When we talk about why we wanted to become teachers, we talk about passion, enthusiasm, commitment.
Most of us also talk about having a teacher who inspired us, usually in the subject we decided to teach and how we wanted to become like them.
We are then likely to talk about how we hope to become a similar role model: something I feel blessed to feel I have achieved during my time as a PE teacher – especially since I moved to teach internationally.
Baby steps to engagement
The first impact I made came when I started teaching in Malaysia, where PE for girls was not seen as an important subject.
Males should be clever and strong. For females, the part about being strong was less important.
As such, my classes would be very split between males and females. Most males would be very involved and competitive, whereas females would "forget" their kit or barely try.
So I took baby steps to get girls involved, often allowing the girls to choose their own teams, work separately from the boys and also minimise competition.
Other ways into PE
So for example, many of the activities would focus on participation: how many different activities could girls experience in one term? How many different girls could work together to complete a task?
When studying a games unit, the score in a game would not be the main focus. We would instead focus on how well students contributed to their team.
The Sports Education Model was perfect for this teaching style as students could choose the role they wished to fulfil. For example, in basketball, some students did not enjoy playing competitively but they were very skilled, and they would enjoy teaching their friends and helping them improve.
Therefore, they were best suited to a coaching role. Other students had a fantastic understanding of the rules, so they would act as umpires. Other artistic pupils would design team badges. All of this combined helped the students to feel part of a team.
A team effort in all regards
The students wanted to achieve together, and I found this meant they would do their job to their best ability and also participate in practices and games for the good of their team. I would also get involved myself so that students could see an active female.
A turning point for both primary and secondary PE was when girls got competitive among themselves and others.
This took time, but I feel the girls not only recognised their progress, but they also felt comfortable as part of the class and part of their team.
Over time, a safe learning environment where mistakes were learned from was created and, what’s more, we started to see more female-only sports and physical activity clubs developed to give girls ownership of their own sporting activities.
While this was all happening in the secondary school, at the primary level I was able to take a different approach: I did not need to divide activities by gender, so girls could play football and boys could dance without any comments.
What’s more, I made sure there was a culture that valued all participation and did not allow stereotypes to cloud their enjoyment of PE. You would never hear me say “Don’t throw like a girl”, of course, but most importantly, I challenged any teacher or parent who did follow stereotypes or make such comments.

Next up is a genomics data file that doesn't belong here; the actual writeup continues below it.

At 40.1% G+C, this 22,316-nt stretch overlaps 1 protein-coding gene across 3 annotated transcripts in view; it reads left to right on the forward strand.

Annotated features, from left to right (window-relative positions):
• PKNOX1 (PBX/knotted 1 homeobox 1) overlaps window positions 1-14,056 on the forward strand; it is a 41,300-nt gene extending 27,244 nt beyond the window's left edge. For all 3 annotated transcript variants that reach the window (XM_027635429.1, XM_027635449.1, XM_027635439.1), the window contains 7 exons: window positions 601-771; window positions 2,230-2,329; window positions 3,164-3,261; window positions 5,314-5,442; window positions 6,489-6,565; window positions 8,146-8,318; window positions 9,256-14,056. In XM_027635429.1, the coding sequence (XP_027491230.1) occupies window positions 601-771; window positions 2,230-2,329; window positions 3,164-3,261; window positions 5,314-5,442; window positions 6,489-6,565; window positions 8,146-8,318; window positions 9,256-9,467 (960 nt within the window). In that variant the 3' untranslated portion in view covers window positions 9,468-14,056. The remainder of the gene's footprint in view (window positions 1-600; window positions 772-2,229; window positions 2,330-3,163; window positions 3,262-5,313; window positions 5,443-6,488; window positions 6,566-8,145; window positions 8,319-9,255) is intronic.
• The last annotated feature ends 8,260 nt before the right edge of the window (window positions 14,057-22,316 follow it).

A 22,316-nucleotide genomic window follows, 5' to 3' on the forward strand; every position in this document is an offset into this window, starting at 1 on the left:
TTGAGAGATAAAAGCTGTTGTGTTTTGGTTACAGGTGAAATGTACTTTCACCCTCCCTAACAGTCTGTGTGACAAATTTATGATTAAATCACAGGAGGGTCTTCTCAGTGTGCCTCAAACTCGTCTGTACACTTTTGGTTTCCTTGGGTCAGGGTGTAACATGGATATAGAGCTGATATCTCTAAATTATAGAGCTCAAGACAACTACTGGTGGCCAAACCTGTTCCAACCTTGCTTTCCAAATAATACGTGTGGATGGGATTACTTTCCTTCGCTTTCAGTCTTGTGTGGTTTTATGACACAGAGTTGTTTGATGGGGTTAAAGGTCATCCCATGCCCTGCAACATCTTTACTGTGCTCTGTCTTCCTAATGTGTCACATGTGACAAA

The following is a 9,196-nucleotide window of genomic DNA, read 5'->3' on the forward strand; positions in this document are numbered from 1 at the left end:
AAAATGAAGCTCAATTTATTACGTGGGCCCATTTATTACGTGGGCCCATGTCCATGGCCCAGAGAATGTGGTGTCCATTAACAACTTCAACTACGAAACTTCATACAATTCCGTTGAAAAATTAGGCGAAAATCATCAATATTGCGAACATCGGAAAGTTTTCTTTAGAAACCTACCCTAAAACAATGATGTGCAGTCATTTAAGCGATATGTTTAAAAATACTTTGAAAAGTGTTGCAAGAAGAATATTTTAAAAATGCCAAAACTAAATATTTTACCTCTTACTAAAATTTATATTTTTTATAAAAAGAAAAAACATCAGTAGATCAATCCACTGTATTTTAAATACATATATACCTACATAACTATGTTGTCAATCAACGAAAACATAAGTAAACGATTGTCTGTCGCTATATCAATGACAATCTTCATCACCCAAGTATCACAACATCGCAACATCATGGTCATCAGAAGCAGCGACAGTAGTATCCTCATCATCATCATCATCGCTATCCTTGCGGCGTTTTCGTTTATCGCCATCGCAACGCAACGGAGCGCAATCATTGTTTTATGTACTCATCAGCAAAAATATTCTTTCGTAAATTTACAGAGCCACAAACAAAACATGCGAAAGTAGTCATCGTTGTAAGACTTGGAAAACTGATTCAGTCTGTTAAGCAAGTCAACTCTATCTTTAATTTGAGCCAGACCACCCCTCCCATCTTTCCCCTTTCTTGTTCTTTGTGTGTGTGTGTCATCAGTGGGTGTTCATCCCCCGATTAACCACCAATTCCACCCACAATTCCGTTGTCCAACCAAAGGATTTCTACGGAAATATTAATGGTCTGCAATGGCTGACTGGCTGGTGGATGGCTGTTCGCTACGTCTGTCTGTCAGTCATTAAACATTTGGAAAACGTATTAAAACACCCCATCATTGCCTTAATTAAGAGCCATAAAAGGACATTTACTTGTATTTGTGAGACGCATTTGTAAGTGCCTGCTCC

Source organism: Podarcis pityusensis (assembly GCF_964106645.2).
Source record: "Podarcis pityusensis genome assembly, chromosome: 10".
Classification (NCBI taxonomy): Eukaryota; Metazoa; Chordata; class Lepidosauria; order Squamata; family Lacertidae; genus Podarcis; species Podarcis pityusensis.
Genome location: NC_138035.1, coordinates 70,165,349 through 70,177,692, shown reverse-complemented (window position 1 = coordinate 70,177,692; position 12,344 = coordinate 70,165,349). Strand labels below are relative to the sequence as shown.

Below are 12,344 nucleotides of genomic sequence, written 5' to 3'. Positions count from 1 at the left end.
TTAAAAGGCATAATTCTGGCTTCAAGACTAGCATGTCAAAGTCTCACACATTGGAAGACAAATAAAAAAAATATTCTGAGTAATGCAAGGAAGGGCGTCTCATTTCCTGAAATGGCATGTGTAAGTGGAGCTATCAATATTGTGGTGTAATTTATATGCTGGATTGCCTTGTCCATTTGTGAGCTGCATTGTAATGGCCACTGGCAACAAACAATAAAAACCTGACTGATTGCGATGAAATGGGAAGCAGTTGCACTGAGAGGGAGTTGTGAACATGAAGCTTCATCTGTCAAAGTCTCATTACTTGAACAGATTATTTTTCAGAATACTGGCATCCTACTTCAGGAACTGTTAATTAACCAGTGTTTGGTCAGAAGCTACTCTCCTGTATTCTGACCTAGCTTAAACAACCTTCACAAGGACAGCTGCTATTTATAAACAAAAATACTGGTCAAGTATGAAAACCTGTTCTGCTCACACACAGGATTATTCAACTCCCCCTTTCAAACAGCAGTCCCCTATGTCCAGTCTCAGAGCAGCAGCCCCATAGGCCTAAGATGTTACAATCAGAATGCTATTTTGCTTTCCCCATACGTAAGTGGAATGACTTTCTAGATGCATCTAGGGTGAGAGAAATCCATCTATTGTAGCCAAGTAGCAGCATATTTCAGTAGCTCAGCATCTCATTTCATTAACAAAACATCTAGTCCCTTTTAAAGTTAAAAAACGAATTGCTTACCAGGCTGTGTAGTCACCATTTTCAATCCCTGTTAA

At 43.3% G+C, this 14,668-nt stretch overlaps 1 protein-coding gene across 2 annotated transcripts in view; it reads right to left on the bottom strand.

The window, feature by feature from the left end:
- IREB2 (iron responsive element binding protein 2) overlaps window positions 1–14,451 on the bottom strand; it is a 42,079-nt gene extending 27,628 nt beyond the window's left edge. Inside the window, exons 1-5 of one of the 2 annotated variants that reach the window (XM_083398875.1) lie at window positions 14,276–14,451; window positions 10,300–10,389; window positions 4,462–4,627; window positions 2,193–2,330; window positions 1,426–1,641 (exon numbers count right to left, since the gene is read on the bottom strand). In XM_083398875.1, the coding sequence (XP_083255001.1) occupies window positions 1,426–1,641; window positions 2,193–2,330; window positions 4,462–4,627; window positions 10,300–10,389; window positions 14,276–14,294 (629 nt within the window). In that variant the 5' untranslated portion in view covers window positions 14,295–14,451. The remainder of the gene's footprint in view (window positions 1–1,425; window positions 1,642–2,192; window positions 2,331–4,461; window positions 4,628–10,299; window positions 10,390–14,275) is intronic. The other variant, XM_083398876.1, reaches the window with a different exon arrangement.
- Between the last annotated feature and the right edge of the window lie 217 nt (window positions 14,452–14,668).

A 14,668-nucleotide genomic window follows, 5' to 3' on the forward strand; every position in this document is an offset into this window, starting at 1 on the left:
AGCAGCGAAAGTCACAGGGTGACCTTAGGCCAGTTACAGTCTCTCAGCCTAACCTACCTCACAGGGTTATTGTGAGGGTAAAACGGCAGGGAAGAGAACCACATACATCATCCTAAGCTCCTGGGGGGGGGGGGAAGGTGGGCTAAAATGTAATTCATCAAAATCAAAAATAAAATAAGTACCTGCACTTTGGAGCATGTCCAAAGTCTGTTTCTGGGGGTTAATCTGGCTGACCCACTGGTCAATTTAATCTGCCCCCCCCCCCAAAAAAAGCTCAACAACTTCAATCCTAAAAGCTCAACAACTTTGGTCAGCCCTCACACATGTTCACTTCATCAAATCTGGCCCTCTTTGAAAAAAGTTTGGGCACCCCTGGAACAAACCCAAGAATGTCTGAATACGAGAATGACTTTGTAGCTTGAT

Some teachers just did not realise the power of their words and I had to highlight the issues. Some teachers needed showing that females can be just as good and do just as much – I was happy to take on any challenge!
This was tough at times, but I was protesting for my students.
By the time I left the school, girls had as many school sports teams as boys and female participation was at an all-time high.
I moved to teach in China and was immediately faced with a similar problem on low PE engagement among female pupils.
The majority of female students did not want to exert themselves and were rarely motivated by competition. I used the same techniques as in Malaysia and produced similar outcomes.
This showed the importance of involving females in sports and physical activities from a young age: encouraging them to participate and compete against themselves and others, teaching them it is good to win and lose, and teaching them to be resilient individuals and team players.
Just as in Malaysia, I found that, at the primary level, it was easy to teach males and females this together.
A positive impact for all
Maybe if we get this right at the primary school level by disregarding gender stereotypes, the battle will be easier at a secondary level.
Overall, I can gladly say that as I worked with female students more, girls become more interested in – and enthusiastic towards – PE.
I can honestly say that I believe this was because the girls were not influenced by any stereotypes and they saw a confident, active female role model who showed them that girls could be active, strong and competitive.
I had fulfilled one of my roles as a PE teacher by simply being myself. I hope more female PE teaches around the world recognise how important their role is in inspiring girls in PE.
Rachel Ford is a Whole School PE Teacher at a Bilingual School in Hangzhou, China